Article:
Number three House Dem James Clyburn: The Mueller chapter is closed and we need to move on to health care

Man, Pelosi really wants to change the subject, huh?

They’re not completely changing the subject, though, as the full transcript of this interview with Clyburn makes clearer. I think Pelosi and the Dem leadership realize that impeachment is out of their control to some extent. They can stop it in the House if it came to that but they can’t stop progressive all-stars from chattering about it and they won’t stop committee chairs like Jerry Nadler from investigating other aspects of Trump’s life and business. They got elected last fall partly on the promise that they’d put POTUS through a wringer on oversight. They can’t break that promise just because Mueller didn’t deliver.

As I say, read the transcript and you’ll find Clyburn specifically saying that Nadler and other committee heads should proceed with their work. Still, declaring that the Mueller chapter is “closed” when the report hasn’t even been revealed yet is noteworthy in its haste to move on.

I think Pelosi and Clyburn anticipate — correctly — that there’ll be some grounds for progressives to double down on Russiagate over the next few weeks as pressure builds on Barr to release the full Mueller report. Maybe Barr will choose not to release any part of it, offering only a lengthier synopsis of its findings instead. Maybe he’ll release parts of it but not all of it. Maybe he’ll release all of it, in which case there are sure to be bits and pieces that can be cherry-picked to support the case that Trump really was guilty of conspiracy and/or obstruction and that Mueller dropped the ball somehow. Any or all of those are potential grounds for lefties to screech about chicanery by Barr and possibly even Mueller to protect Trump. But unless Barr has completely misstated Mueller’s findings, none of it will be enough to justify impeaching the president after Mueller, Barr, and Rosenstein cleared him. Pelosi’s a bottom-line politician and the bottom line here is that impeachment is DOA. So she and Clyburn are going to try to counterprogram the eventual progressive double-down by insisting that it’s time to shift to the issues that got them elected last fall, starting with health care.

Which seems like a good dynamic for her, frankly. If she had total control and could stifle all impeachment blather from within the caucus it’d no doubt annoy lefties, if only because they want to believe they didn’t waste the last two years investing in Mueller and Russiagate. Having AOC and other House progressives screaming about it is an outlet for that. If the Dem rank-and-file starts to complain that the leadership isn’t talking enough about impeachment, Pelosi can point to the leftists in her ranks and say, “What do you mean? They talk about it all the time.” It’s a version of good cop/bad cop, with the good cop pitching to swing voters who care more about health care than impeachment and the bad cop satisfying the progressive id by blasting Trump, Barr, and Mueller periodically.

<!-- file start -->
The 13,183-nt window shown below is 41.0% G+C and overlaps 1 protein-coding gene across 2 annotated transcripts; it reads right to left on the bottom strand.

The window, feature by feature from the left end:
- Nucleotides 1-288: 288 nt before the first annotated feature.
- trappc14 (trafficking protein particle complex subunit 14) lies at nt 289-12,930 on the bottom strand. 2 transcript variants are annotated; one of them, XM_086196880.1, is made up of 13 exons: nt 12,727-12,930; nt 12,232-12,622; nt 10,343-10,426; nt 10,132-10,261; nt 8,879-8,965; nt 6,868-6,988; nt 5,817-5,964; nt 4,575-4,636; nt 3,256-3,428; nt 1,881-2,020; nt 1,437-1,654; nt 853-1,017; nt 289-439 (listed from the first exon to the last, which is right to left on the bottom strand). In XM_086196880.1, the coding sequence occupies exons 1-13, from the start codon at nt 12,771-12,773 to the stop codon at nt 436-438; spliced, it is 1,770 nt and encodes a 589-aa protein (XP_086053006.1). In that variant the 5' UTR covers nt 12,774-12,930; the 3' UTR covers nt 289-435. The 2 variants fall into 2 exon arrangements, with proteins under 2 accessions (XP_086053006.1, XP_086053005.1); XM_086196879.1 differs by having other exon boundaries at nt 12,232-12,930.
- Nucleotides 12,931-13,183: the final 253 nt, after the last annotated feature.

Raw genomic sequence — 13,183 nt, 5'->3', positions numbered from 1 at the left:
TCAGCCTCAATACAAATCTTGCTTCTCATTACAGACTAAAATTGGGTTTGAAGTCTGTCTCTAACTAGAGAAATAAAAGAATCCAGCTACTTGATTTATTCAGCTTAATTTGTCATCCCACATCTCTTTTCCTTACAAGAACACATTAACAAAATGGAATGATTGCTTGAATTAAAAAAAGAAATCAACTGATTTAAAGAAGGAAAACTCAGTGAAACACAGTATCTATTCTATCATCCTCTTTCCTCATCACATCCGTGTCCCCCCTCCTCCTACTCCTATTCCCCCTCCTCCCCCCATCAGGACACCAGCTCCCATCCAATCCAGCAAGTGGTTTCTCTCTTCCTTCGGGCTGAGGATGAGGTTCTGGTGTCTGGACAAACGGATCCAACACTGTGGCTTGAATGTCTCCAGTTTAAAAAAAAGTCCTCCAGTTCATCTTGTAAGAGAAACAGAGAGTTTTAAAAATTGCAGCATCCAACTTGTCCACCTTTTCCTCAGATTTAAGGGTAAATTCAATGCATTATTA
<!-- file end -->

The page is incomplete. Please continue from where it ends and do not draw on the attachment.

Besides, just because the big bomb didn’t go off doesn’t mean they can’t try again with smaller ones:

Some House Democrats suggested Monday that they will double down on a strategy of attempting to cripple Trump with what one aide described as “a thousand cuts” — highlighting what Democrats view as Trump’s abuse of his office as well as policies that repel voters, such as family separations at the border…

Democrats on the intelligence panel are refusing to back down, even as some of their other colleagues want to move on, at least on the Russia question. Before Barr released Mueller’s findings, Schiff had argued that a lack of charges would not mean there wasn’t “compelling and incriminating evidence” of collusion that the American public deserved to see.

“Our probe in intelligence is much broader than the scope of what special counsel Mueller had to deal with,” said Rep. Raja Krishnamoorthi (D-Ill.), arguing that he did not believe Mueller focused on all the counterintelligence the House panel is trying to scrutinize.

“Mueller’s two-year investigation wasn’t thorough enough” will be an interesting talking point for Pelosi to try to reconcile with the alleged need for House Dems to pivot back to the issues that got them elected. It’s one thing to demagogue Barr and Rosenstein for supposedly distorting Mueller’s findings, quite another to insist that Mueller’s verdict isn’t the final word on the matter after the entire country was led to believe that it was. Imagine what sort of smoking gun Schiff’s intelligence committee would need to produce at this point to convince a huge majority of voters that Trump should be impeached and removed *even though* Bob Mueller cleared him of conspiracy. Is there anything short of audio of Trump and Putin conspiring that would do it?

That’s the only way the good cop/bad cop thing might go bad for Pelosi, I think — if the intel committee turns up something that Mueller overlooked for whatever reason, even if it’s not an amazing smoking gun that proves guilt. Most of the country will shrug but the left might seize on it as a way to validate their suspicions in hindsight: We were right, Mueller was wrong! What does Pelosi do then?

Anyway. Over in the Senate, Schumer offered a resolution yesterday formally calling on Barr to release the report but was blocked by McConnell. How come? McConnell probably figures that no political good can come at this point from the public actually seeing Mueller’s report, since we already know the big takeaway and there are bound to be passages in there about how Trump acted badly, if not criminally, in various circumstances. He’s trying to create some space for Barr to stick the report in a drawer somewhere if he decides that’s what best for whatever reason.